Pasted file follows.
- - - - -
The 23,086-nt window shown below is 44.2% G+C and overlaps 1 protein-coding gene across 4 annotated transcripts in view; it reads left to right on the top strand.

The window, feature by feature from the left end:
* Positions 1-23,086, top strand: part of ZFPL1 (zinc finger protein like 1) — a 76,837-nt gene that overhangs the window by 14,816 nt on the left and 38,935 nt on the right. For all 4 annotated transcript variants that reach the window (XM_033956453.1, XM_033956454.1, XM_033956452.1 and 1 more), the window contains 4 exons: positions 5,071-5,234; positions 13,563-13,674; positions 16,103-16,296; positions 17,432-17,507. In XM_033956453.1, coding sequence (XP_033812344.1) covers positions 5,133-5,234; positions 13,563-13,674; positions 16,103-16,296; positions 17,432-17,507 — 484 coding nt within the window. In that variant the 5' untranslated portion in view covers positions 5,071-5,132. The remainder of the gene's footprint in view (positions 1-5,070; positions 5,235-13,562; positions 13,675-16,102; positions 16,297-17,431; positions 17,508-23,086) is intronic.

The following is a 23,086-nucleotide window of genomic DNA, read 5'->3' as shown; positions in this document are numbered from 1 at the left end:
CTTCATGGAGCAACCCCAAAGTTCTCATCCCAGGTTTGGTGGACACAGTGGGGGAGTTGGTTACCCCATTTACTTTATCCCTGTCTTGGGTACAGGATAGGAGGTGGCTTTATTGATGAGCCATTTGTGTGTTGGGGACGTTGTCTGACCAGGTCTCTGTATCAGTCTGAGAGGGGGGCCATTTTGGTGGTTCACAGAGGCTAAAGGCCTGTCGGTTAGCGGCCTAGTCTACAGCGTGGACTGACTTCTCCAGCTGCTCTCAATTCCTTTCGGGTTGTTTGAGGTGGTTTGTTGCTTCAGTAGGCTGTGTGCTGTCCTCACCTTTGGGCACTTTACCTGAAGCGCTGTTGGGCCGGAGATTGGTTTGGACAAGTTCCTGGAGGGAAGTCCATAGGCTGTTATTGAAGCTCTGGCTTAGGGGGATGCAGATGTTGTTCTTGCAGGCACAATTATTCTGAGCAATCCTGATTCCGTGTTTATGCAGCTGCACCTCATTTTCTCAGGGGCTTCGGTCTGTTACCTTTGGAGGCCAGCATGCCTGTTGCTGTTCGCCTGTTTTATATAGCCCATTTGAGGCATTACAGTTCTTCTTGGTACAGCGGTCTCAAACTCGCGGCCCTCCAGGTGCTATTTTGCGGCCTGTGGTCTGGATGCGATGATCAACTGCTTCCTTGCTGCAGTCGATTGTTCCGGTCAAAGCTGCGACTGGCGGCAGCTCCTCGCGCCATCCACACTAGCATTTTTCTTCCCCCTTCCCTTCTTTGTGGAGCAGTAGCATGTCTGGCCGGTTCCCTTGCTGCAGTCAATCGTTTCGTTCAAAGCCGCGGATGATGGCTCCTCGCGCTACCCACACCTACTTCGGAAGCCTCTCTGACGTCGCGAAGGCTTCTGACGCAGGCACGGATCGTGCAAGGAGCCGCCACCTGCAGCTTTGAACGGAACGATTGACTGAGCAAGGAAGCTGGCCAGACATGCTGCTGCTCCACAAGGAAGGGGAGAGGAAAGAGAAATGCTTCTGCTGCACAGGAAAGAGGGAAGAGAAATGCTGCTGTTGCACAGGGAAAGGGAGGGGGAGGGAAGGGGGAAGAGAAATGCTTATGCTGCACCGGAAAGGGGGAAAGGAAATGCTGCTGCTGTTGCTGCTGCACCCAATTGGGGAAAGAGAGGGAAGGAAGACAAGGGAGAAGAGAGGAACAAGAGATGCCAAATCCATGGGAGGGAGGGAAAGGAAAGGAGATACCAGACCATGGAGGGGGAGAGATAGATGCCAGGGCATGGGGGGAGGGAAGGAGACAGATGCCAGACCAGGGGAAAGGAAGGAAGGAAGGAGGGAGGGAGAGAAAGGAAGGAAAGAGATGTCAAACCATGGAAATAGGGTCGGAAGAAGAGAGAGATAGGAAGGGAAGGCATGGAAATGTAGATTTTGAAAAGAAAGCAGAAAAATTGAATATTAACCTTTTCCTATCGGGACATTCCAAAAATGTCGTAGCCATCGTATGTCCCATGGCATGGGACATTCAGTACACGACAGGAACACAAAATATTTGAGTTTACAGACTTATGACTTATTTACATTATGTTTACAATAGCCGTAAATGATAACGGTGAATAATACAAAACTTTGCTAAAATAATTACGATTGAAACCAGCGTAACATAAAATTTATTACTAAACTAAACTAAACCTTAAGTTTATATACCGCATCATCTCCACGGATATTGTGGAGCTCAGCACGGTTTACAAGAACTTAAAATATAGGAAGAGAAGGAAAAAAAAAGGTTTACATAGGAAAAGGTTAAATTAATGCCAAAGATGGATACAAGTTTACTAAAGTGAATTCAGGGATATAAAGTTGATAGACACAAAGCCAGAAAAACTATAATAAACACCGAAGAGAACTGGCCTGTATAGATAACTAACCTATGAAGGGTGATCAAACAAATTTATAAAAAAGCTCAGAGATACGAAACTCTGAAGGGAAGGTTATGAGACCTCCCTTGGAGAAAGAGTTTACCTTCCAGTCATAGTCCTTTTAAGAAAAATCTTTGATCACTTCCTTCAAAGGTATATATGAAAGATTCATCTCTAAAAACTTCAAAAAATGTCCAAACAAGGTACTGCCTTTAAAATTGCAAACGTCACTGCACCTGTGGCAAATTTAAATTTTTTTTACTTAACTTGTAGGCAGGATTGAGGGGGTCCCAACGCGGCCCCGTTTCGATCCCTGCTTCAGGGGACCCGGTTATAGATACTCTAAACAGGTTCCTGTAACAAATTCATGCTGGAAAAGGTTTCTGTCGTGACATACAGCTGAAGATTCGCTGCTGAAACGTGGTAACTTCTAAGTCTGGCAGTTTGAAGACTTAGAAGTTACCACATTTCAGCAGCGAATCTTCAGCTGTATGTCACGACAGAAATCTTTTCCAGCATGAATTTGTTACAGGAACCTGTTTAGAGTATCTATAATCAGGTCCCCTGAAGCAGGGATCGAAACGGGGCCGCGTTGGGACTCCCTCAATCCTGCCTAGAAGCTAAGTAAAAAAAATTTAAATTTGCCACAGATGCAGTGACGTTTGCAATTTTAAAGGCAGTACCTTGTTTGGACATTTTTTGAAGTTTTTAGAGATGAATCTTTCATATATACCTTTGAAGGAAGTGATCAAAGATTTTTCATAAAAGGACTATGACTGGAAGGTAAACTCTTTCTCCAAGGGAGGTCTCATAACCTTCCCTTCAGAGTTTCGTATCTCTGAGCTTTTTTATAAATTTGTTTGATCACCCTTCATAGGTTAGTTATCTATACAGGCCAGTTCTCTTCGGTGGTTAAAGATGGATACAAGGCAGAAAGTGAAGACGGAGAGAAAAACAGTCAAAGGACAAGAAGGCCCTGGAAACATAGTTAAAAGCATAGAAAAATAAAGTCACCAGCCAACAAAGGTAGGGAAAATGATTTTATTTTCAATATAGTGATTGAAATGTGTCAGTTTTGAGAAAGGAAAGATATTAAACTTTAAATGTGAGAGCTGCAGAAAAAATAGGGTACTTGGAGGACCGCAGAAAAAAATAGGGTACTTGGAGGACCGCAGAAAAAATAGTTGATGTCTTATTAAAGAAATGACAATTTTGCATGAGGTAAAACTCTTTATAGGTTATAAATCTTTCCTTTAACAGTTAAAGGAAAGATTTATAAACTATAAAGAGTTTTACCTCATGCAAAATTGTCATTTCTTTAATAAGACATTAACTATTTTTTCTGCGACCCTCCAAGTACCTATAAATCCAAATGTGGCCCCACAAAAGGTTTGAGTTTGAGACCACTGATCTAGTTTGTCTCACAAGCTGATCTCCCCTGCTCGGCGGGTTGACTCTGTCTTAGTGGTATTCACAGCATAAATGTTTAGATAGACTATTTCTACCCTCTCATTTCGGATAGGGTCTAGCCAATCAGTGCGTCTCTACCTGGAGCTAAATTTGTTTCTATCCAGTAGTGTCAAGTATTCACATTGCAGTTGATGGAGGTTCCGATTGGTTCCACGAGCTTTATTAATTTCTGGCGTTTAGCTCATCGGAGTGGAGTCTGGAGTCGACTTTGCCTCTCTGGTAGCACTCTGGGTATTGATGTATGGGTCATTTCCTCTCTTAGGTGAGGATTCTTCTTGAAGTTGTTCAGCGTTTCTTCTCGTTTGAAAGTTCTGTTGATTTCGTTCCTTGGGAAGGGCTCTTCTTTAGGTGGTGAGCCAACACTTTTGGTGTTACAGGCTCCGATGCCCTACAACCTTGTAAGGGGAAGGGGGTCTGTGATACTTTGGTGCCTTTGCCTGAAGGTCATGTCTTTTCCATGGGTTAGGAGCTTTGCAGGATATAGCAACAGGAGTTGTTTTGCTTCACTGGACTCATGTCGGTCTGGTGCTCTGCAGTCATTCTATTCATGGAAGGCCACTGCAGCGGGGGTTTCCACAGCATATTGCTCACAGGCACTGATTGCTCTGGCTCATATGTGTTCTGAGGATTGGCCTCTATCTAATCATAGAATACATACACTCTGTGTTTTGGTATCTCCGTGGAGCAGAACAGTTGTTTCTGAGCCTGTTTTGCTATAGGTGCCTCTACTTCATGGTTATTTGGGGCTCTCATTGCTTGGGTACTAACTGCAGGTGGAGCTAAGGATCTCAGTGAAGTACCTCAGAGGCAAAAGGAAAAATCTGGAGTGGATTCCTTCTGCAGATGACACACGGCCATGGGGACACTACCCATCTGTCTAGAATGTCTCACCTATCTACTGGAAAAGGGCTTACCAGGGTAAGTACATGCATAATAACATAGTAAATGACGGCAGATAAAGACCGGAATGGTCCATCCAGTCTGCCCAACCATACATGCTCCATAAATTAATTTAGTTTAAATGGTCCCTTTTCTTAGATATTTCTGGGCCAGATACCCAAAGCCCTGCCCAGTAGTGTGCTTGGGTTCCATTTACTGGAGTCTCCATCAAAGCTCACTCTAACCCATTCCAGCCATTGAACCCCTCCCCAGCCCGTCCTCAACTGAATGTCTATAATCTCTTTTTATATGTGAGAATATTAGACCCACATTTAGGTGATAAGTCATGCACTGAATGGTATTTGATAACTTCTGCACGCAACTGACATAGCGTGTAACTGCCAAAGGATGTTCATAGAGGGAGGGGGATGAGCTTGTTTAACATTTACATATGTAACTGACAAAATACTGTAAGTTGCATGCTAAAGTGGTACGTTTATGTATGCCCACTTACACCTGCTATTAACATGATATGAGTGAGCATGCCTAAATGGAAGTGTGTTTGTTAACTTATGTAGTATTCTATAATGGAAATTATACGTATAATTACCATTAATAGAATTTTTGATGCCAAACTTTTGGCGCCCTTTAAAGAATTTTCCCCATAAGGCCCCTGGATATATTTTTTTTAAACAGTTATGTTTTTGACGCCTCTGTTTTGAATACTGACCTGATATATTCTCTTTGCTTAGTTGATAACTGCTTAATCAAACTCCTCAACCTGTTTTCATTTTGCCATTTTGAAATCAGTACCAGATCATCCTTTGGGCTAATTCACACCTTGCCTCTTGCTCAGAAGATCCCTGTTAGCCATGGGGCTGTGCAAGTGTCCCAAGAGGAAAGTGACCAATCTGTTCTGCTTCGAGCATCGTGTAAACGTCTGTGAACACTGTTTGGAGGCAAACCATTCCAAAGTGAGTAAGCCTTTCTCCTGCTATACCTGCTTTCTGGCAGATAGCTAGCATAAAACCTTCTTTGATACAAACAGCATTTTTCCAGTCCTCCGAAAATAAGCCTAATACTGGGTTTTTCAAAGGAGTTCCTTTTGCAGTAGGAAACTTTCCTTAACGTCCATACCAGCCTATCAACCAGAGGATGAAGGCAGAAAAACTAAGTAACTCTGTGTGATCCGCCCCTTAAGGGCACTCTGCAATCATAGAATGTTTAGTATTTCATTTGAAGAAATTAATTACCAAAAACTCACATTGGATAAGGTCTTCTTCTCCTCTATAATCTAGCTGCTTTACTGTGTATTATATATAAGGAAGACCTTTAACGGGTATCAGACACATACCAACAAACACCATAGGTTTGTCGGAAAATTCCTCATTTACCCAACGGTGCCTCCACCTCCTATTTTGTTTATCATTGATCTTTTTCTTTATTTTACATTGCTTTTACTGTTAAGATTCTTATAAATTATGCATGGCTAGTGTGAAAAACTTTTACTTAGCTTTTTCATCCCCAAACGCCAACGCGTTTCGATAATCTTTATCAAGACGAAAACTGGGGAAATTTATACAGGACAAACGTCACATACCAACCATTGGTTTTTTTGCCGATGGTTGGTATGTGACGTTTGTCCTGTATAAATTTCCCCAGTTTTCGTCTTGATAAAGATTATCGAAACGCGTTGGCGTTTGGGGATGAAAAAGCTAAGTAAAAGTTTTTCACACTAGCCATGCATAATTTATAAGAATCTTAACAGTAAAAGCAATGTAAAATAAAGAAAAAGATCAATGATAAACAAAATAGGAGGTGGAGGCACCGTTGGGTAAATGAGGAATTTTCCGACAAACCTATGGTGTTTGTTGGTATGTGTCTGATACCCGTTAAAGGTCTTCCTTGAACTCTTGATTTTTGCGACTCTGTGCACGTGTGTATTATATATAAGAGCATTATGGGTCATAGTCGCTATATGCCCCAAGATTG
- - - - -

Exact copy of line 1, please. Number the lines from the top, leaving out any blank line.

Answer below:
The 23,086-nt window shown below is 44.2% G+C and overlaps 1 protein-coding gene across 4 annotated transcripts in view; it reads left to right on the top strand.